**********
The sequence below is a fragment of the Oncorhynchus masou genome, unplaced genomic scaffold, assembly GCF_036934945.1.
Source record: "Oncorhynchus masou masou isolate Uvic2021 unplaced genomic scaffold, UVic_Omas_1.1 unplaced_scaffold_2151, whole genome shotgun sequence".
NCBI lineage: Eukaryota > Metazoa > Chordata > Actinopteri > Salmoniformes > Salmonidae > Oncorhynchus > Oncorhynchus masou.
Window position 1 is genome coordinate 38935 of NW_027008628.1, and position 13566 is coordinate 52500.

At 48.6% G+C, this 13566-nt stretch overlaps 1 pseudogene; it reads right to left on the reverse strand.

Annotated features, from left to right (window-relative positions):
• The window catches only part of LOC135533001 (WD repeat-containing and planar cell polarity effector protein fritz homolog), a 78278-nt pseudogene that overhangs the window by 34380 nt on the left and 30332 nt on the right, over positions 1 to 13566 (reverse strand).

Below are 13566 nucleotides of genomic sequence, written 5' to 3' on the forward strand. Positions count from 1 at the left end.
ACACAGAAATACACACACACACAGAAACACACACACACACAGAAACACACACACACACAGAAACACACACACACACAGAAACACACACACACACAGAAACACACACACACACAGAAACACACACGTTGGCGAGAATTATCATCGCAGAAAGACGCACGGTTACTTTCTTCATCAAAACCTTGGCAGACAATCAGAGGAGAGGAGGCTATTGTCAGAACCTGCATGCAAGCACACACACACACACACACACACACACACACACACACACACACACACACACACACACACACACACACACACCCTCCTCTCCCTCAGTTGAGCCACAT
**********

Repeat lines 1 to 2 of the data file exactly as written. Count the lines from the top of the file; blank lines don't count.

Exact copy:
The sequence below is a fragment of the Oncorhynchus masou genome, unplaced genomic scaffold, assembly GCF_036934945.1.
Source record: "Oncorhynchus masou masou isolate Uvic2021 unplaced genomic scaffold, UVic_Omas_1.1 unplaced_scaffold_2151, whole genome shotgun sequence".